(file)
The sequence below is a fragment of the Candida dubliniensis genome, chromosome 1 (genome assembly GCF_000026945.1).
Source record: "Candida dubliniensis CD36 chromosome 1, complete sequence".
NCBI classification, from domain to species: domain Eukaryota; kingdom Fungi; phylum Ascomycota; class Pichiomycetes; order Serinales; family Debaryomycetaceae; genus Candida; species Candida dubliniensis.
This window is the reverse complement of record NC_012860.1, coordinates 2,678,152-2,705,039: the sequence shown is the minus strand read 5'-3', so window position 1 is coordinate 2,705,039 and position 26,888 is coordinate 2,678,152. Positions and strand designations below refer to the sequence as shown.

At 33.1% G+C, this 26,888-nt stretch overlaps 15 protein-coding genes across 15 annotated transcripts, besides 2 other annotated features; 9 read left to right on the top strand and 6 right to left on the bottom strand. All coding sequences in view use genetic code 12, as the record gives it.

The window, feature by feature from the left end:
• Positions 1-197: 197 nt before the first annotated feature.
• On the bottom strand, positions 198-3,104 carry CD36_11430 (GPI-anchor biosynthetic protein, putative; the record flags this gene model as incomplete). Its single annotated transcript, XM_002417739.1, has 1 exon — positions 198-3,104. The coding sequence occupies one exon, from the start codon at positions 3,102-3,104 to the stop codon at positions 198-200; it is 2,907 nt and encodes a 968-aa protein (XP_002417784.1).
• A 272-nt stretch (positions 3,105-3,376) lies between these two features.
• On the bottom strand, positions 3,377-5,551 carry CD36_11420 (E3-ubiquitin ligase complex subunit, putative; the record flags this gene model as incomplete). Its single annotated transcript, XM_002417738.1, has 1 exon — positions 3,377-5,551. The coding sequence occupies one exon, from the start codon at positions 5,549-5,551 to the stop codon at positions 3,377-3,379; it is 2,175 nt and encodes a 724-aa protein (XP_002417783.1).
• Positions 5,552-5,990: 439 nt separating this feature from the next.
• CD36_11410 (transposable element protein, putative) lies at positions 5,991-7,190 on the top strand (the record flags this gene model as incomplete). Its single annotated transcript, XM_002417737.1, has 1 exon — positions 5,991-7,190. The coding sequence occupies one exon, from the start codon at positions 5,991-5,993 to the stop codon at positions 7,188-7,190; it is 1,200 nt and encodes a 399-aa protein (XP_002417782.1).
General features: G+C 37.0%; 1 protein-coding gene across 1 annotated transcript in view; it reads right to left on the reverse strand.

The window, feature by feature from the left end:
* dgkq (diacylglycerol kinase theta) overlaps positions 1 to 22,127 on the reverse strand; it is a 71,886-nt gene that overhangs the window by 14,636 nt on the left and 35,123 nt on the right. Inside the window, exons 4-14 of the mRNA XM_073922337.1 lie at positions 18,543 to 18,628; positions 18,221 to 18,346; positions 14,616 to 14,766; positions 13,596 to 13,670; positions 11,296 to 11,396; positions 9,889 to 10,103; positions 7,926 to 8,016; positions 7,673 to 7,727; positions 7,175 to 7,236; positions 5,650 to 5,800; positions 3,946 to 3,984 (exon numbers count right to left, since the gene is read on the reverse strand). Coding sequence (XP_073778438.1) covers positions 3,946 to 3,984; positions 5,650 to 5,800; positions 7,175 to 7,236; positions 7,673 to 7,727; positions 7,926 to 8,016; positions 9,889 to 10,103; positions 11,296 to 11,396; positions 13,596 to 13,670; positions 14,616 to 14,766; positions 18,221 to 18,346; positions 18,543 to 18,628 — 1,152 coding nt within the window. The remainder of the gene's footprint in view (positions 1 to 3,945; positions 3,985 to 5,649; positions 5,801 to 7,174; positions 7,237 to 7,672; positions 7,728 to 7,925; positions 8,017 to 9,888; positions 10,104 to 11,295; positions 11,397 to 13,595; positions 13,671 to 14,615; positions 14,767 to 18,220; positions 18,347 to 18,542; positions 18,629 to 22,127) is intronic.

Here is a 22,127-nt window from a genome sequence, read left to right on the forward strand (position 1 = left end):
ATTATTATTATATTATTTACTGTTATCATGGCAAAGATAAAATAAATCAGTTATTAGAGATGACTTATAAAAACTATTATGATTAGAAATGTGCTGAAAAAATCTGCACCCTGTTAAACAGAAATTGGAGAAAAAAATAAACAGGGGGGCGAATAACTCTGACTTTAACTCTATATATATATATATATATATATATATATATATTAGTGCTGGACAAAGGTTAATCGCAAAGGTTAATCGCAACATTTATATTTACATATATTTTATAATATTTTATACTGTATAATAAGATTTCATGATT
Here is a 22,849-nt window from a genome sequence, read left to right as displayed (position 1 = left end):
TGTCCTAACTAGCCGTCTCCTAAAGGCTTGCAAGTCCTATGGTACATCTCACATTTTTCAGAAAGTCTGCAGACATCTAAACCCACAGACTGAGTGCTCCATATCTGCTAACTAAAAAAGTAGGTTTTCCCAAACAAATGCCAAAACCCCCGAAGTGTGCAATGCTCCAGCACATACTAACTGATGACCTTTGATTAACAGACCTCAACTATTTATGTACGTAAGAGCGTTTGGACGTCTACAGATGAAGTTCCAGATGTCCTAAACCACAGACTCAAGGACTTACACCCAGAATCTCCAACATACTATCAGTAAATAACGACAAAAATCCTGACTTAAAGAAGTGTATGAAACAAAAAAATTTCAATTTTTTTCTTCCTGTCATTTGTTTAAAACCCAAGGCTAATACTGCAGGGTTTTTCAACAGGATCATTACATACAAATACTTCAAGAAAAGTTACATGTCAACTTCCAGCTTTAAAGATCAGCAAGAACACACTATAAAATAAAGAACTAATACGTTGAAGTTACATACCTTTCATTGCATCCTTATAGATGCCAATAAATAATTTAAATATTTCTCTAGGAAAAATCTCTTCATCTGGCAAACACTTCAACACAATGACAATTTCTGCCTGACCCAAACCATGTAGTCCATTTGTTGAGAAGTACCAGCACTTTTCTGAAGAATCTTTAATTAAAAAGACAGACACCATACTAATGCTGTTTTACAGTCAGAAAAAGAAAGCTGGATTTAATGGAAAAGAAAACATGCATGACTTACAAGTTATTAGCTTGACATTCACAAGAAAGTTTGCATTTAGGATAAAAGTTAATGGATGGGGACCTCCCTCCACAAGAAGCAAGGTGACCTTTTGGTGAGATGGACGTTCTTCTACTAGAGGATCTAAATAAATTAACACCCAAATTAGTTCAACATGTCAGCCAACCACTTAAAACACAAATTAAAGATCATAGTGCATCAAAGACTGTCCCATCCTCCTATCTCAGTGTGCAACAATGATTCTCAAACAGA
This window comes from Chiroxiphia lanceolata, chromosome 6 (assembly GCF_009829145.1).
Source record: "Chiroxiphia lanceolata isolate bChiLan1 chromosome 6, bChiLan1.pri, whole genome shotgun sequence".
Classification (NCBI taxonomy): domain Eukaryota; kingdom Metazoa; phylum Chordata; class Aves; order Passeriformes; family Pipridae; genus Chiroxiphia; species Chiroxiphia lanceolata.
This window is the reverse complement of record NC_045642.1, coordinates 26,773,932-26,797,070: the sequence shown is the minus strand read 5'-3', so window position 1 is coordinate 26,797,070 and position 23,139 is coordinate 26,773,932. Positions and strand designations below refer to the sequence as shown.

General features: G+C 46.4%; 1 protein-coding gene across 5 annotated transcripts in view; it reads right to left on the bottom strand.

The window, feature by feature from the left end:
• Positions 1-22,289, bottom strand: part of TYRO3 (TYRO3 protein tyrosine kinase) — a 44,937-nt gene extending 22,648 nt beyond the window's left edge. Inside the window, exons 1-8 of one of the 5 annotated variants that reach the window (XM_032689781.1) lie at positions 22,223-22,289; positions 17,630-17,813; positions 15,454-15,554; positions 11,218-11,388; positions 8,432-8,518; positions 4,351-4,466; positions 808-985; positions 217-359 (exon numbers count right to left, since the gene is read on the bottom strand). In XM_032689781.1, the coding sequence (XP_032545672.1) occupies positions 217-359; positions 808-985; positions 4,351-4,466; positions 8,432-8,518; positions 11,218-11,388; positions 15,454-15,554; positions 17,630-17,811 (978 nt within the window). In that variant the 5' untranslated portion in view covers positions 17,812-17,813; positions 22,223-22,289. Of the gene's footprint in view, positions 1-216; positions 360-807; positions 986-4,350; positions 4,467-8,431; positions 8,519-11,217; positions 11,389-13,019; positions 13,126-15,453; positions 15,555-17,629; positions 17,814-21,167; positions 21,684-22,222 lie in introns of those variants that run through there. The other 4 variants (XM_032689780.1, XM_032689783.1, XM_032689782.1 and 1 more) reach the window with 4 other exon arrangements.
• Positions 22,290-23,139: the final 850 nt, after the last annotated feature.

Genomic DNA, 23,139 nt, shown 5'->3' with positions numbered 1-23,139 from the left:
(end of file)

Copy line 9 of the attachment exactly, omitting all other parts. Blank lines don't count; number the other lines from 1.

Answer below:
• A 272-nt stretch (positions 3,105-3,376) lies between these two features.